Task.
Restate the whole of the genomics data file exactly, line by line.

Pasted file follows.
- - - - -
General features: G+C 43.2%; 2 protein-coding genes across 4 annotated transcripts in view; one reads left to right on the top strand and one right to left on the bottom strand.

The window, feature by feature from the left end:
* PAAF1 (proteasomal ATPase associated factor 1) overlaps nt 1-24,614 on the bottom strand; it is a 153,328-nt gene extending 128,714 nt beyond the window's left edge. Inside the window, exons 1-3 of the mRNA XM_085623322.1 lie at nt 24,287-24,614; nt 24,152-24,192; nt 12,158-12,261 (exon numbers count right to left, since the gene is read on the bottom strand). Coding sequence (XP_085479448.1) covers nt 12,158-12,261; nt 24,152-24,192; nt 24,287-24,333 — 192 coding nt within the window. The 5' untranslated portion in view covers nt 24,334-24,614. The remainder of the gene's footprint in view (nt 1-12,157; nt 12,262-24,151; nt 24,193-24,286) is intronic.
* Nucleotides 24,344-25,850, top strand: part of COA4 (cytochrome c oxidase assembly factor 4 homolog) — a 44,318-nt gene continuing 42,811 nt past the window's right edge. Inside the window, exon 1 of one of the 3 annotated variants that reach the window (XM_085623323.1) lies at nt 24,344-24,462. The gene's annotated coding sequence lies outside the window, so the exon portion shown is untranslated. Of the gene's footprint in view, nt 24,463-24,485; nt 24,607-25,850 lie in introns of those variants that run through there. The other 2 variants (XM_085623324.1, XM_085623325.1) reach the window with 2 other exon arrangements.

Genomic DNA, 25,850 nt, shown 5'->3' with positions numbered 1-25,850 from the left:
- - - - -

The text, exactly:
General features: G+C 43.2%; 2 protein-coding genes across 4 annotated transcripts in view; one reads left to right on the top strand and one right to left on the bottom strand.

The window, feature by feature from the left end:
* PAAF1 (proteasomal ATPase associated factor 1) overlaps nt 1-24,614 on the bottom strand; it is a 153,328-nt gene extending 128,714 nt beyond the window's left edge. Inside the window, exons 1-3 of the mRNA XM_085623322.1 lie at nt 24,287-24,614; nt 24,152-24,192; nt 12,158-12,261 (exon numbers count right to left, since the gene is read on the bottom strand). Coding sequence (XP_085479448.1) covers nt 12,158-12,261; nt 24,152-24,192; nt 24,287-24,333 — 192 coding nt within the window. The 5' untranslated portion in view covers nt 24,334-24,614. The remainder of the gene's footprint in view (nt 1-12,157; nt 12,262-24,151; nt 24,193-24,286) is intronic.
* Nucleotides 24,344-25,850, top strand: part of COA4 (cytochrome c oxidase assembly factor 4 homolog) — a 44,318-nt gene continuing 42,811 nt past the window's right edge. Inside the window, exon 1 of one of the 3 annotated variants that reach the window (XM_085623323.1) lies at nt 24,344-24,462. The gene's annotated coding sequence lies outside the window, so the exon portion shown is untranslated. Of the gene's footprint in view, nt 24,463-24,485; nt 24,607-25,850 lie in introns of those variants that run through there. The other 2 variants (XM_085623324.1, XM_085623325.1) reach the window with 2 other exon arrangements.

Genomic DNA, 25,850 nt, shown 5'->3' with positions numbered 1-25,850 from the left: